Players at all levels of baseball need to excel at throwing, hitting, running and catching. That calls for a sound training program. Today, baseball coaches and athletic trainers are facing an unfamiliar training concern – players who report overweight. Carrying around excess pounds can reduce a player’s speed and agility, diminish endurance and make hot weather more uncomfortable. Where should overweight players start?
A player should base their weight-loss goals on their percent of body fat, which should be measured by an experienced professional. Weight-for-height charts and body mass index tables, which are suggested for the general population, are not appropriate for athletes who routinely carry heavier weights because of greater muscle mass. Desirable or goal fat percentages for professional baseball players are pitchers and catchers at
approximately 12 percent and infielders/outfielders at approximately 10 percent.
If body fat percentage is high, it can be reduced. The athlete needs to consume fewer calories from food and expend more energy through additional activity.
To consume fewer calories, reduce foods that are high in sugar and/or fat. Some fat is necessary to provide a feeling of satiety or fullness, which prevents hunger from returning too soon. However, overindulging in sweets and high-fat snack foods (cheese, ice cream, chips, pizza) can send total calories soaring.
Balance eating throughout the day and avoid oversized portions of any food. Include breakfast and lunch to avoid becoming ravenous at dinner. Follow the Food Guide Pyramid and eat at least the minimum number of servings from each of the five food groups.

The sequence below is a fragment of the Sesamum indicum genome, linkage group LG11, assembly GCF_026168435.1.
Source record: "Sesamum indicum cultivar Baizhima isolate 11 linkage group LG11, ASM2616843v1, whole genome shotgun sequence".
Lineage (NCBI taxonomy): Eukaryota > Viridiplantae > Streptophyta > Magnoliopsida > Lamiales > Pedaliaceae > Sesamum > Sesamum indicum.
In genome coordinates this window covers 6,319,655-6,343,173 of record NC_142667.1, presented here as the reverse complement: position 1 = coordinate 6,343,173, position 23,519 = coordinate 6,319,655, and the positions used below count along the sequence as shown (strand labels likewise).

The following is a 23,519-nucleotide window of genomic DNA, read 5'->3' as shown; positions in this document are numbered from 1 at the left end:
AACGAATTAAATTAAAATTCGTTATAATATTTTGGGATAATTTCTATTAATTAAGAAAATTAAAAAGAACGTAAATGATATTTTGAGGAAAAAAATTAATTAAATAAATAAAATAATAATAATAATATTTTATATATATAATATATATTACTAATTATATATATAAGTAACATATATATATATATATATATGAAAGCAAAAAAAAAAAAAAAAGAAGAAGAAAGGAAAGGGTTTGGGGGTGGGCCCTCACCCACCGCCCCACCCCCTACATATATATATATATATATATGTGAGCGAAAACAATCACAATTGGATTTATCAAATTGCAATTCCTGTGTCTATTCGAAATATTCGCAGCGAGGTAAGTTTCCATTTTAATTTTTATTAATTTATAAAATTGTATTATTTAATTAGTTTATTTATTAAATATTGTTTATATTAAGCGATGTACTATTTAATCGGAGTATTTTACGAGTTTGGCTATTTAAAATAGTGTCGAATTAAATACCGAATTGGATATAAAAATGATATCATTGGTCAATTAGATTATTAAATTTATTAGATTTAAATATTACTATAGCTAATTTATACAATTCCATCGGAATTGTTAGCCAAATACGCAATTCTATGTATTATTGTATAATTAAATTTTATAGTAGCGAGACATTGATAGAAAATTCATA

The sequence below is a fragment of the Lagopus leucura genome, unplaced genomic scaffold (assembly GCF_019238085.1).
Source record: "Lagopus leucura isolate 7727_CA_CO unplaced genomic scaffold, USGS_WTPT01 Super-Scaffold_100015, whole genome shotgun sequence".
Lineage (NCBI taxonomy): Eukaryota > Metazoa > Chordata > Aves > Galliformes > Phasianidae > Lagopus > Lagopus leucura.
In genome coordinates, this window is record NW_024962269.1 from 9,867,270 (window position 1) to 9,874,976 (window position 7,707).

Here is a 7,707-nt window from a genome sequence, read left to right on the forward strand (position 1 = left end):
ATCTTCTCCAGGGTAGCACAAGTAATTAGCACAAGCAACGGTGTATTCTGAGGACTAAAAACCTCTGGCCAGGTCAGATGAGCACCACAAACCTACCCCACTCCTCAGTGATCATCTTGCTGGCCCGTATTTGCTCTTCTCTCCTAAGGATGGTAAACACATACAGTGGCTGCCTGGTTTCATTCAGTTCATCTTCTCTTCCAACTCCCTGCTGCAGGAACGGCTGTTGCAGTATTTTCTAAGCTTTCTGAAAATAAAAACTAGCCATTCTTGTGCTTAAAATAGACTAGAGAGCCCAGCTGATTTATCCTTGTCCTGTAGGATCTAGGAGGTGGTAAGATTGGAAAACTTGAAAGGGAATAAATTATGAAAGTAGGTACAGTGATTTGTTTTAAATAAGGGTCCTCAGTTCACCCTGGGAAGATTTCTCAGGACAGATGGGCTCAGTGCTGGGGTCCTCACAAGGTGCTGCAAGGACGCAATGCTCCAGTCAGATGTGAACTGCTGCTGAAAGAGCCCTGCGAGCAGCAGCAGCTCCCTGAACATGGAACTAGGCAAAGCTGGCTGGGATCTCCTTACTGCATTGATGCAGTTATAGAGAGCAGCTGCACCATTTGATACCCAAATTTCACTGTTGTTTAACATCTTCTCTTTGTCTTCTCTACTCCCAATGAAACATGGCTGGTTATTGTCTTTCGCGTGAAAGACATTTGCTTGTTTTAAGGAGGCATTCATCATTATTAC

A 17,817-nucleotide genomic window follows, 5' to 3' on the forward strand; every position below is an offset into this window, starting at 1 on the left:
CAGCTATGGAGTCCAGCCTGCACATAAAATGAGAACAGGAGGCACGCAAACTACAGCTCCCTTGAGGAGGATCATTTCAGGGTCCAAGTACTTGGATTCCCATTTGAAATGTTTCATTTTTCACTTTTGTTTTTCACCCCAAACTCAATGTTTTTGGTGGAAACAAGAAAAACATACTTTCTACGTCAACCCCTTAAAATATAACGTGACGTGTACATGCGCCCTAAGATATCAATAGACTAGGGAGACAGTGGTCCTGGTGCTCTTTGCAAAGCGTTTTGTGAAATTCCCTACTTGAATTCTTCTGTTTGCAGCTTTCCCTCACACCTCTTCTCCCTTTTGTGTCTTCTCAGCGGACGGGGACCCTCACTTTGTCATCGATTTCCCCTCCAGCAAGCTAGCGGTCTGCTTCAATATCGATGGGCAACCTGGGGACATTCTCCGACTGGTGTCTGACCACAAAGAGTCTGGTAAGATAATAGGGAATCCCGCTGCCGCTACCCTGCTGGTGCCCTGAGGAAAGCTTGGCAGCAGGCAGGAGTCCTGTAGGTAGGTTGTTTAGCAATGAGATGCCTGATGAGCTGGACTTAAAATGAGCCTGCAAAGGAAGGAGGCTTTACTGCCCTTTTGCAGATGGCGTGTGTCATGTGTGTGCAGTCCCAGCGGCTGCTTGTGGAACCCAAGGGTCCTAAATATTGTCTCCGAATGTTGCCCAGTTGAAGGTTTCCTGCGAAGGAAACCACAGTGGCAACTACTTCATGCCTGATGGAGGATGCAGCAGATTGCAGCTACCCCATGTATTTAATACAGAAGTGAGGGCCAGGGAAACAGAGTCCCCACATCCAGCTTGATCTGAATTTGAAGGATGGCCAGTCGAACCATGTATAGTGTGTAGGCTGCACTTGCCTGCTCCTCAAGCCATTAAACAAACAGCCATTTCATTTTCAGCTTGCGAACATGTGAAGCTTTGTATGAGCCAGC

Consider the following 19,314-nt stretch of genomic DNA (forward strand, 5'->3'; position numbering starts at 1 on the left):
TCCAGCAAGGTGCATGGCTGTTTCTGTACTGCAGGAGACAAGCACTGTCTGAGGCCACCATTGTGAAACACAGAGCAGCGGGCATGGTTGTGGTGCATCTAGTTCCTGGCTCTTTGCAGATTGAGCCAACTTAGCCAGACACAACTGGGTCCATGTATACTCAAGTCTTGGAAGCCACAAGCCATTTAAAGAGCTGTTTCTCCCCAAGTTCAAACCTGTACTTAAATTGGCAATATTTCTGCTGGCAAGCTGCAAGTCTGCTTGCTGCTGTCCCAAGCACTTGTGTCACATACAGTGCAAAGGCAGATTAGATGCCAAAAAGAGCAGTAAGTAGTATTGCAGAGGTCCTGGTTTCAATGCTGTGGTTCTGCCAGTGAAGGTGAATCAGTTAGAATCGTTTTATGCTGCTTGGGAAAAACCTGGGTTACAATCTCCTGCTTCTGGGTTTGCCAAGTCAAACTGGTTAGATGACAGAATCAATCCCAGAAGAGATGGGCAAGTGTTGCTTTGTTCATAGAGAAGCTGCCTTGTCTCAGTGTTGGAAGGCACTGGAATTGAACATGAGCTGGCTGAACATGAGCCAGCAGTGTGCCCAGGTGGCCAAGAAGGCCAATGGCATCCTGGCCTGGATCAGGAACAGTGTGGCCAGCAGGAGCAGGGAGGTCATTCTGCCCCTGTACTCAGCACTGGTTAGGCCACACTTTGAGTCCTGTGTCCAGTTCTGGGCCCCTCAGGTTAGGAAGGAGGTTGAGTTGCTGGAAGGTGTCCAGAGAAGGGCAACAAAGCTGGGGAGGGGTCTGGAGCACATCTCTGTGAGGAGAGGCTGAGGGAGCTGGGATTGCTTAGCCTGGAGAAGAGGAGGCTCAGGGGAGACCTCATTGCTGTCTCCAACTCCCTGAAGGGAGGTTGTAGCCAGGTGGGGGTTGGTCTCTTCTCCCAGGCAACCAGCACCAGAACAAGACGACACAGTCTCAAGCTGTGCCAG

To increase calorie expenditure, do additional walking, running, stair climbing or cycling. Endurance activities will use some of the calories ingested, rather than storing calories as added fat. Resistance training is also important to maintain lean muscle tissue.
Players should never dehydrate to lose weight. An athlete who loses just 2 percent of body weight through dehydration (3 pounds for a 150 pound player) can drop 8 to 10 percent in performance. All players, including those trying to lose weight, should drink often and on a schedule, to replace sweat losses.
Choose a sports drink containing carbohydrate and adequate electrolytes to provide muscles with energy as well as fluid. The carbohydrate and electrolytes in sports drinks, (which are not present in water) provide athletes in stop-and-go sports, like baseball, greater endurance and power over the whole game. Sports drinks also taste good, so players tend to drink more and hydrate better.
Scott Byrd is coordinator of the Fort Sanders Sports Medicine program, certified by the National Athletic Trainers Association (NATA) and Licensed by the Tennessee Board of Medical Examiners. Scott is also a National Athletic Trainers Association (NATA) Approved Clinical Instructor as well as a NATA Board of Certification approved examiner.